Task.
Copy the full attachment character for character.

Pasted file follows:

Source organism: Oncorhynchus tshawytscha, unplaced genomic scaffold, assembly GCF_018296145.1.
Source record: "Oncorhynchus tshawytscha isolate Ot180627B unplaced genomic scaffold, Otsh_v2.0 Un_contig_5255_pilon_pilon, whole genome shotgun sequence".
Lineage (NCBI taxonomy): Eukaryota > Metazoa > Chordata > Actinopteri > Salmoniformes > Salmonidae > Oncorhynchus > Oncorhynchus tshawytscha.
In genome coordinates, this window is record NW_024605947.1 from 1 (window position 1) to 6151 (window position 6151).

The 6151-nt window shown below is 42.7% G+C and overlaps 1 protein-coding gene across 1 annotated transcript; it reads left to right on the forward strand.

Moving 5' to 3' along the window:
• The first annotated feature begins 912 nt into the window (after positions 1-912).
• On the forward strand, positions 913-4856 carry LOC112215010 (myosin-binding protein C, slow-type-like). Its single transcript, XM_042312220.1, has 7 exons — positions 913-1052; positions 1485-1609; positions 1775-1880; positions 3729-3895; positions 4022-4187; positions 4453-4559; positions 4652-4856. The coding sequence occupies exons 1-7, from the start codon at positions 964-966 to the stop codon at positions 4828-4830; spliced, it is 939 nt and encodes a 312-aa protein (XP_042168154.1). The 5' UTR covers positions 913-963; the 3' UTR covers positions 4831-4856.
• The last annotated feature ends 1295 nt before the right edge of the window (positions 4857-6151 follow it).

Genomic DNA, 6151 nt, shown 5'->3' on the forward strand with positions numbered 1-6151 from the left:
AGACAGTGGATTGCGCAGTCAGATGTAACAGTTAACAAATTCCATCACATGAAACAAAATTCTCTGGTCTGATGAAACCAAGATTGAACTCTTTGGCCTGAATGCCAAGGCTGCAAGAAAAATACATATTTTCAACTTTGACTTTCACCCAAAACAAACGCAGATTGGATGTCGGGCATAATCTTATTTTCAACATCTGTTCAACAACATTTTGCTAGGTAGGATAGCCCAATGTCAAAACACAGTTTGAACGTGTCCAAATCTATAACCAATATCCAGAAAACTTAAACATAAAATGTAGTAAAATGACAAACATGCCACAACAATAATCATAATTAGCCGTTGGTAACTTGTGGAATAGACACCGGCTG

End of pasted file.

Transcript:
Source organism: Oncorhynchus tshawytscha, unplaced genomic scaffold, assembly GCF_018296145.1.
Source record: "Oncorhynchus tshawytscha isolate Ot180627B unplaced genomic scaffold, Otsh_v2.0 Un_contig_5255_pilon_pilon, whole genome shotgun sequence".
Lineage (NCBI taxonomy): Eukaryota > Metazoa > Chordata > Actinopteri > Salmoniformes > Salmonidae > Oncorhynchus > Oncorhynchus tshawytscha.
In genome coordinates, this window is record NW_024605947.1 from 1 (window position 1) to 6151 (window position 6151).

The 6151-nt window shown below is 42.7% G+C and overlaps 1 protein-coding gene across 1 annotated transcript; it reads left to right on the forward strand.

Moving 5' to 3' along the window:
• The first annotated feature begins 912 nt into the window (after positions 1-912).
• On the forward strand, positions 913-4856 carry LOC112215010 (myosin-binding protein C, slow-type-like). Its single transcript, XM_042312220.1, has 7 exons — positions 913-1052; positions 1485-1609; positions 1775-1880; positions 3729-3895; positions 4022-4187; positions 4453-4559; positions 4652-4856. The coding sequence occupies exons 1-7, from the start codon at positions 964-966 to the stop codon at positions 4828-4830; spliced, it is 939 nt and encodes a 312-aa protein (XP_042168154.1). The 5' UTR covers positions 913-963; the 3' UTR covers positions 4831-4856.
• The last annotated feature ends 1295 nt before the right edge of the window (positions 4857-6151 follow it).

Genomic DNA, 6151 nt, shown 5'->3' on the forward strand with positions numbered 1-6151 from the left:
AGACAGTGGATTGCGCAGTCAGATGTAACAGTTAACAAATTCCATCACATGAAACAAAATTCTCTGGTCTGATGAAACCAAGATTGAACTCTTTGGCCTGAATGCCAAGGCTGCAAGAAAAATACATATTTTCAACTTTGACTTTCACCCAAAACAAACGCAGATTGGATGTCGGGCATAATCTTATTTTCAACATCTGTTCAACAACATTTTGCTAGGTAGGATAGCCCAATGTCAAAACACAGTTTGAACGTGTCCAAATCTATAACCAATATCCAGAAAACTTAAACATAAAATGTAGTAAAATGACAAACATGCCACAACAATAATCATAATTAGCCGTTGGTAACTTGTGGAATAGACACCGGCTG